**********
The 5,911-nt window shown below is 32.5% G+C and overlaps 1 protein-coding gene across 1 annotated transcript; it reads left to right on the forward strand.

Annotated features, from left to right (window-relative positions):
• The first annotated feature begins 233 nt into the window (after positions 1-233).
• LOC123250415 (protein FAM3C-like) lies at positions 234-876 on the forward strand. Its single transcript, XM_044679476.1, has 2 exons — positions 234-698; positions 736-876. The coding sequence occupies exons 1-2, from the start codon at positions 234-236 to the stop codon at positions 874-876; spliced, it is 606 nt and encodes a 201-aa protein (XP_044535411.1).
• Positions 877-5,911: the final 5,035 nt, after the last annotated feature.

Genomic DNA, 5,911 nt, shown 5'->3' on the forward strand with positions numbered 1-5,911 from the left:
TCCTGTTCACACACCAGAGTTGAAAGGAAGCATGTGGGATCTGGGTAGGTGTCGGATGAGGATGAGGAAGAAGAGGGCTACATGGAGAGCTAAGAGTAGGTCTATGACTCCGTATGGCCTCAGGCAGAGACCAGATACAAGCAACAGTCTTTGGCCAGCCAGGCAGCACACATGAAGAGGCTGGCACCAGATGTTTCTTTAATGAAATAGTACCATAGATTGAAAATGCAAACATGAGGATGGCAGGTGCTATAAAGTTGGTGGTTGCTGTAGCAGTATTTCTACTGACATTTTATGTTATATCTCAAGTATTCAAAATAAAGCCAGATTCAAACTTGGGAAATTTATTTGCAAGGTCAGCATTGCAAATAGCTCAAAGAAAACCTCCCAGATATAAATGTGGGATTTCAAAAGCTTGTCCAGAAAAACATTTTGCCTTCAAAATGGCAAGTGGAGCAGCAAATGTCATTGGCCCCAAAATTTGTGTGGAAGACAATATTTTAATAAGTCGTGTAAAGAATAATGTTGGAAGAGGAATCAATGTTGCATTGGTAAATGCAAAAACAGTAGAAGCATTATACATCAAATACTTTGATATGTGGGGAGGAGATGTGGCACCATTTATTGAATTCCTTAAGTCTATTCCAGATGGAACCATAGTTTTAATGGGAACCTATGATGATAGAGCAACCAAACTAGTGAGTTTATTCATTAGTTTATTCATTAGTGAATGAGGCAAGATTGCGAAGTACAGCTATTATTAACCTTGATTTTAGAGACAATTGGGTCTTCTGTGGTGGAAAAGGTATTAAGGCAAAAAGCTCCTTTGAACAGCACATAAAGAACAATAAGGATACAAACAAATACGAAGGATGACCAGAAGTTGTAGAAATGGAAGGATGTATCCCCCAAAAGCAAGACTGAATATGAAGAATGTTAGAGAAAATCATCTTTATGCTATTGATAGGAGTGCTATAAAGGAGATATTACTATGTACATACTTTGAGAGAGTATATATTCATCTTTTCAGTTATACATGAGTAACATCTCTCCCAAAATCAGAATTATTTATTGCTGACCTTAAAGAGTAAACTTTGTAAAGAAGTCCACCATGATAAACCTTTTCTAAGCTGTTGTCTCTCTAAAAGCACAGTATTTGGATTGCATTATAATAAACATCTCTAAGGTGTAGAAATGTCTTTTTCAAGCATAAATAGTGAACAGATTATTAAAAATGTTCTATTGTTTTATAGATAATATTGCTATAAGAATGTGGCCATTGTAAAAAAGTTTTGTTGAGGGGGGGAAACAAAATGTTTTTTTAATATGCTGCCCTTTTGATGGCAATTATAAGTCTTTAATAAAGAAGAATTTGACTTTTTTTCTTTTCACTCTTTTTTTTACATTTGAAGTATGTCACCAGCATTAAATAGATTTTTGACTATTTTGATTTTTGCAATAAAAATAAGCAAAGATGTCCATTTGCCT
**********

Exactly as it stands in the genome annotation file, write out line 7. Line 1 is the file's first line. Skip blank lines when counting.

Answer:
TCCTGTTCACACACCAGAGTTGAAAGGAAGCATGTGGGATCTGGGTAGGTGTCGGATGAGGATGAGGAAGAAGAGGGCTACATGGAGAGCTAAGAGTAGGTCTATGACTCCGTATGGCCTCAGGCAGAGACCAGATACAAGCAACAGTCTTTGGCCAGCCAGGCAGCACACATGAAGAGGCTGGCACCAGATGTTTCTTTAATGAAATAGTACCATAGATTGAAAATGCAAACATGAGGATGGCAGGTGCTATAAAGTTGGTGGTTGCTGTAGCAGTATTTCTACTGACATTTTATGTTATATCTCAAGTATTCAAAATAAAGCCAGATTCAAACTTGGGAAATTTATTTGCAAGGTCAGCATTGCAAATAGCTCAAAGAAAACCTCCCAGATATAAATGTGGGATTTCAAAAGCTTGTCCAGAAAAACATTTTGCCTTCAAAATGGCAAGTGGAGCAGCAAATGTCATTGGCCCCAAAATTTGTGTGGAAGACAATATTTTAATAAGTCGTGTAAAGAATAATGTTGGAAGAGGAATCAATGTTGCATTGGTAAATGCAAAAACAGTAGAAGCATTATACATCAAATACTTTGATATGTGGGGAGGAGATGTGGCACCATTTATTGAATTCCTTAAGTCTATTCCAGATGGAACCATAGTTTTAATGGGAACCTATGATGATAGAGCAACCAAACTAGTGAGTTTATTCATTAGTTTATTCATTAGTGAATGAGGCAAGATTGCGAAGTACAGCTATTATTAACCTTGATTTTAGAGACAATTGGGTCTTCTGTGGTGGAAAAGGTATTAAGGCAAAAAGCTCCTTTGAACAGCACATAAAGAACAATAAGGATACAAACAAATACGAAGGATGACCAGAAGTTGTAGAAATGGAAGGATGTATCCCCCAAAAGCAAGACTGAATATGAAGAATGTTAGAGAAAATCATCTTTATGCTATTGATAGGAGTGCTATAAAGGAGATATTACTATGTACATACTTTGAGAGAGTATATATTCATCTTTTCAGTTATACATGAGTAACATCTCTCCCAAAATCAGAATTATTTATTGCTGACCTTAAAGAGTAAACTTTGTAAAGAAGTCCACCATGATAAACCTTTTCTAAGCTGTTGTCTCTCTAAAAGCACAGTATTTGGATTGCATTATAATAAACATCTCTAAGGTGTAGAAATGTCTTTTTCAAGCATAAATAGTGAACAGATTATTAAAAATGTTCTATTGTTTTATAGATAATATTGCTATAAGAATGTGGCCATTGTAAAAAAGTTTTGTTGAGGGGGGGAAACAAAATGTTTTTTTAATATGCTGCCCTTTTGATGGCAATTATAAGTCTTTAATAAAGAAGAATTTGACTTTTTTTCTTTTCACTCTTTTTTTTACATTTGAAGTATGTCACCAGCATTAAATAGATTTTTGACTATTTTGATTTTTGCAATAAAAATAAGCAAAGATGTCCATTTGCCT